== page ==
The exhibition focuses on the popularity of music as a theme in Dutch paintings, and illustrates this connection quite clearly through its inclusion of “Lady Seated at a Virginal,” “Lady Standing At A Virginal,” and “The Guitar Player,” all by Vermeer himself. To highlight the significance of the instruments’ inclusion in the paintings – and the differences between the instruments and their two-dimensional representations – authentic 17th-century virginals (similar to harpsichords), guitars, and lutes are on display along with the artwork…
February 6, 2013 at 12:00 pm (Berkshire County, Berkshire Museum, Suggested Activity)
Tags: Ansel Adams, Art Studies, Berkshire County, Berkshire Museum, nature studies, Photography, western massachusetts
Ansel Adams: Masterworks on View
Berkshire Museum in Pittsfield, MA
February 9th – June 2nd, 2013
Berkshire Museum presents the special photography exhibition Ansel Adams: Masterworks from February 9 to June 2, 2013. An opening reception will be held Saturday, February 9, from 5 to 7pm. The exhibition features forty-eight works by Ansel Adams (1902 – 1984), about two-thirds of a selection Adams made late in his life to serve as a succinct representation of his life’s work. He himself felt these photographs were his best. The images are from the Collection of the Turtle Bay Exploration Park in Redding, CA.
The Berkshire Museum welcomes their newest exhibit this week! Beginning February 9th, “Ansel Adams: Masterworks,” will be down in the museum’s galleries. The show contains 48 pieces of Adams’ most striking nature photography, on loan from the Turtle Bay Exploration Park in Redding, CA. Titled, “The Museum Set,” the works feature scenes from across the country – Yosemite National Park to groves of aspens in Colorado, Cape Cod to the Sierra Nevada.
Known for his breathtaking landscapes, Adams’ work also represented his commitment to the preservation of the natural world. In photographing beautiful places in nature, he shared with others a love of the outdoors and an appreciation for the natural beauty of the world. Not only is his work unique and beautiful art, but it sends a message to viewers – one that is difficult to forget. The photographs are moving, and remind all who see them that nature is a precious resource.
A visit to the exhibit is perfect for young, budding photographers – they can learn about the scale upon which photography can take place, and will see classic examples of nature photography, not to mention a great supplement to art studies. They can also learn to appreciate photography the way it used to be – when film and darkrooms were used, and digital point-and-shoot had yet to be thought of. Non-photographers can learn from the exhibit, too – after viewing the images, think about the message that they send for conservation and the role that art plays in helping to create cultural change.
The exhibit is open during the Berkshire Museum’s regular hours, 10am-5pm Monday-Saturday and 12noon-5pm on Sundays. For more information, call the museum at 413-443-7171. berkshiremuseum.org
[Image credit: Aspens, Northern New Mexico, 1958. Photograph by Ansel Adams. ©2012 The Ansel Adams Publishing Rights Trust]
January 9, 2013 at 9:00 am (Art, Berkshire County, Suggested Activity)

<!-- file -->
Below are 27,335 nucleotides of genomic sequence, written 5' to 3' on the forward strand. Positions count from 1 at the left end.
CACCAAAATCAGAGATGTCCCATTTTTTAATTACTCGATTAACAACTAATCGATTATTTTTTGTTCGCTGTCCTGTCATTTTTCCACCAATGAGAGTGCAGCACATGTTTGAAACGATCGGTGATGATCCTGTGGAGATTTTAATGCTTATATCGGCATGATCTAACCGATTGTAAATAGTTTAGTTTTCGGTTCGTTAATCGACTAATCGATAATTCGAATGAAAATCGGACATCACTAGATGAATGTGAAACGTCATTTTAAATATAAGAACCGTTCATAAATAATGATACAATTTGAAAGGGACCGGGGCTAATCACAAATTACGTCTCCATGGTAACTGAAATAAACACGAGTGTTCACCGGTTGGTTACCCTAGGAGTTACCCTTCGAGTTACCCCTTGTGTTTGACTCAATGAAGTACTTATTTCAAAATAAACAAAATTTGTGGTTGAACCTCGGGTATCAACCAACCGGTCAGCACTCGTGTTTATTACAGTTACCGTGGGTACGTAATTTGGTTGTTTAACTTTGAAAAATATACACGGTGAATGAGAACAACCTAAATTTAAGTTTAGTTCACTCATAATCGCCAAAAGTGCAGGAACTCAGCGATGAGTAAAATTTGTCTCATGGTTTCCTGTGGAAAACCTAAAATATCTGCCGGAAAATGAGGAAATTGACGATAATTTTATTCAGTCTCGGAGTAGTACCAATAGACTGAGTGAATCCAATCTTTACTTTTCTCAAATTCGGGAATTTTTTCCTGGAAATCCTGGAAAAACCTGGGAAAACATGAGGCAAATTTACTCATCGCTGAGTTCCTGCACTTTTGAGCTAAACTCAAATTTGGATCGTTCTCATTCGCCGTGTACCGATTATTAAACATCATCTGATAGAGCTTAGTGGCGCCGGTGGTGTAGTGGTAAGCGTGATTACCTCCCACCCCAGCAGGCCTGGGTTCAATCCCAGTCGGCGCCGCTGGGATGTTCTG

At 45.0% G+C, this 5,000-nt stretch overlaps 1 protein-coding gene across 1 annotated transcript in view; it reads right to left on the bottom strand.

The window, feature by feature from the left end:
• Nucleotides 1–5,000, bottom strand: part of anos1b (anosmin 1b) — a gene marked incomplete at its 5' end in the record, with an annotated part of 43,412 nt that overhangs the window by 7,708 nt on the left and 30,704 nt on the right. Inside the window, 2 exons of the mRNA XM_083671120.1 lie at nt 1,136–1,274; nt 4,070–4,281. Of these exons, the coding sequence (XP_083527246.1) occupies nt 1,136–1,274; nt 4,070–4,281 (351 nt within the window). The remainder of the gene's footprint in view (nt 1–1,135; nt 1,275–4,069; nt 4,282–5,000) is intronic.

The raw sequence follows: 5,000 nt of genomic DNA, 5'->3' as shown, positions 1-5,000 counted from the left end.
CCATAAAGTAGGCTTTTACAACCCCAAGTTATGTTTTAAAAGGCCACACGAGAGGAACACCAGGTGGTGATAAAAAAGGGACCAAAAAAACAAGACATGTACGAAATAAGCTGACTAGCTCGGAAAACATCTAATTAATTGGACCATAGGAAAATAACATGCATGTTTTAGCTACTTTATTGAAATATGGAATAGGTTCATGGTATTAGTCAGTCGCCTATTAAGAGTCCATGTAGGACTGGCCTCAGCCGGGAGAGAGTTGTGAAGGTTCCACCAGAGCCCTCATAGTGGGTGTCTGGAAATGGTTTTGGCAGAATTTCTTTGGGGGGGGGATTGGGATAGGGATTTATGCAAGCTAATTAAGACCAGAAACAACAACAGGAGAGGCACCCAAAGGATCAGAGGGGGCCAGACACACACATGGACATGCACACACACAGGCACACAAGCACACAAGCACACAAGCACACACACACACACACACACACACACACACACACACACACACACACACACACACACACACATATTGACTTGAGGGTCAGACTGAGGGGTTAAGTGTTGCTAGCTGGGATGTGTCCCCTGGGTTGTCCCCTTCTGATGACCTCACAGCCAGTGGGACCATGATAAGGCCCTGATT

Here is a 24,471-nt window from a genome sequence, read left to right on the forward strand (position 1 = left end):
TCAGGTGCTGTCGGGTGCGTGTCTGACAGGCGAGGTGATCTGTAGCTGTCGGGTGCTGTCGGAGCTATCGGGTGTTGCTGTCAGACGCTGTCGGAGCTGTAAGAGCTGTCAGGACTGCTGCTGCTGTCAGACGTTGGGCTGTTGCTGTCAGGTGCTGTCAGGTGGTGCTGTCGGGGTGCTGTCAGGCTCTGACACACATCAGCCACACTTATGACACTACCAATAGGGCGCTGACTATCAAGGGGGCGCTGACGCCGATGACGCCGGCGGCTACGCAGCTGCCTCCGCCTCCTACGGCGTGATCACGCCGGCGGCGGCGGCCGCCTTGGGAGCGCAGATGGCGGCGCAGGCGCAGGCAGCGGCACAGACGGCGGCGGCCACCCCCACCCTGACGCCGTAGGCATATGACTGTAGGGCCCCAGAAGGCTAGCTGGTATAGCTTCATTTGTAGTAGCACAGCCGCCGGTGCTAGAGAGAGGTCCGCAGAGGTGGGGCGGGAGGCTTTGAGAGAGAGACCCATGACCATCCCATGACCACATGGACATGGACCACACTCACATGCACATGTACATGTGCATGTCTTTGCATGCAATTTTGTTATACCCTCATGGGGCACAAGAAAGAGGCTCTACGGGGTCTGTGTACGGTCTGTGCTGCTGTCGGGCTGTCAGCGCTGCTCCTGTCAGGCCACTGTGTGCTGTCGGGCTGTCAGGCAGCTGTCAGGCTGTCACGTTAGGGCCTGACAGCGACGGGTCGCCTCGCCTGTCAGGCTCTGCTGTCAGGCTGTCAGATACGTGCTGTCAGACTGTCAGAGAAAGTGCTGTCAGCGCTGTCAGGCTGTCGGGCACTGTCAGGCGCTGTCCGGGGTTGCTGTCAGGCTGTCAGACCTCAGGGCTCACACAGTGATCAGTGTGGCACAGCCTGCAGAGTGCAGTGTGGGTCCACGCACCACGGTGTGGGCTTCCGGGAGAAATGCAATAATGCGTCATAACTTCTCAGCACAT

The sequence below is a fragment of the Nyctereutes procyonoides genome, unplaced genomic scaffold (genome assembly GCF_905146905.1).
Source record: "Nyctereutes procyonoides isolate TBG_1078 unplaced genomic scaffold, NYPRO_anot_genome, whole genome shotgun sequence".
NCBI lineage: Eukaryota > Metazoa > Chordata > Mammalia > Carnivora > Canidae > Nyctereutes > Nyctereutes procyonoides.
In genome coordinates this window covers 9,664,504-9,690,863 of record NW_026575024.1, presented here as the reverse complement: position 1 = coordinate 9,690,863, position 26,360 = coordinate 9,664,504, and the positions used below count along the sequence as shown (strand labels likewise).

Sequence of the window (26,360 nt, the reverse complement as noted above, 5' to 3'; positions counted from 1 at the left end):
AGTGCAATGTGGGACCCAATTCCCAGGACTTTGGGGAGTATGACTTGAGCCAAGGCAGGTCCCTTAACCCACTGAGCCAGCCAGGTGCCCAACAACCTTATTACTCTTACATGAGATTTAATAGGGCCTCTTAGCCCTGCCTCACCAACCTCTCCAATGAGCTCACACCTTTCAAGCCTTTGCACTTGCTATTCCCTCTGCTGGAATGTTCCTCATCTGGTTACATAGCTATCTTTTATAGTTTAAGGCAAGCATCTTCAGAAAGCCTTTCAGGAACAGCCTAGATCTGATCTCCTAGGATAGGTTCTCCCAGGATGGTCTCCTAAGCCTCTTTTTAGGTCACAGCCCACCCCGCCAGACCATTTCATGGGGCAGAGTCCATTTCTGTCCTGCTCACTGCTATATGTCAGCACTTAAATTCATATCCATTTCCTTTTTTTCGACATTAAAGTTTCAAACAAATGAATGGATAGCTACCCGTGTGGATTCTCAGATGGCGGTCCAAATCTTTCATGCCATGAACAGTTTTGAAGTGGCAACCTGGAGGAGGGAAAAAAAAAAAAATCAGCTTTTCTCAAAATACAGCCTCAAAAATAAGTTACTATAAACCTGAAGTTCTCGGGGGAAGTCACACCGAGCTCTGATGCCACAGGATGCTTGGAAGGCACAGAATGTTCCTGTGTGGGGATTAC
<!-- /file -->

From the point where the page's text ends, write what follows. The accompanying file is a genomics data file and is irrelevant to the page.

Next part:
Tags: American Art, Art, Art Studies, Berkshire County, Criminal Justice, Cultural Studies, Massachusetts, outsider art, Prison Art, Prison Culture, Stockbridge Library, western massachusetts
Cellblock Visions: Prison Art in America
Art & Cultural Studies at the Stockbridge Library
Friday, January 25th
“For students of art and culture, psychology and philosophy, and human consciousness, the question emerges-how is it that this depth and beauty came from, or through, these particular folks-often times uneducated, unworldly, and untrained,” writes the Stockbridge Library. “Kornfeld points to a new direction… whereby incarcerated people are given the opportunity to reach out to people in need on the outside…” (Find about the Inside/Outside Envelope Project) – Join the Stockbridge Library for this free lecture on Friday, January 25th at 6pm
The Stockbridge Library is offering the community a unique opportunity to learn about a topic not often discussed – the artwork of prison inmates. Art teacher Phyllis Kornfeld, author of Cellblock Visions: Prison Art in America, will share a slideshow presentation of artwork created by inmates. This presentation will be paired with a discussion of their work, common types of art produced, and its place amongst mainstream American artwork.
Inmates’ work ranges from soap carvings inspired by traditional American folk art, to tattoo-style ink drawings. Their art challenges the stereotypes of inmates, serving as a window into the culture and mindset of prisoners, conveying the thoughts, questions, and emotions had by these outsider artists. Their artwork speaks of human qualities that are shared by all, regardless of circumstances.
This lecture will take place at the library on Friday, January 25th, 2013 at 6pm in Stockbridge, MA. Older students can attend the event to learn about prison culture, the universality of human artistic expression, art in America, and other topics related to art, psychology, and criminal justice. For more information, call the library at 413-298-5501. The Stockbridge Library is located at 46 Main Street in Stockbridge, MA.
June 21, 2007 at 8:00 am (Art, Videos)
Tags: Art Studies, History, Women's Studies
500 Years of Female Portraits in Western Art
My 4yo daughter and I have watched this video a couple dozen times. She is fascinated by it. I love it. The first time she saw it she asked, “Mommy, are they angels?”
The video is truly other-worldly. Cello music by Bach plays while portraits of women painted over the past 500 years by many great painters are morphed from one into the other: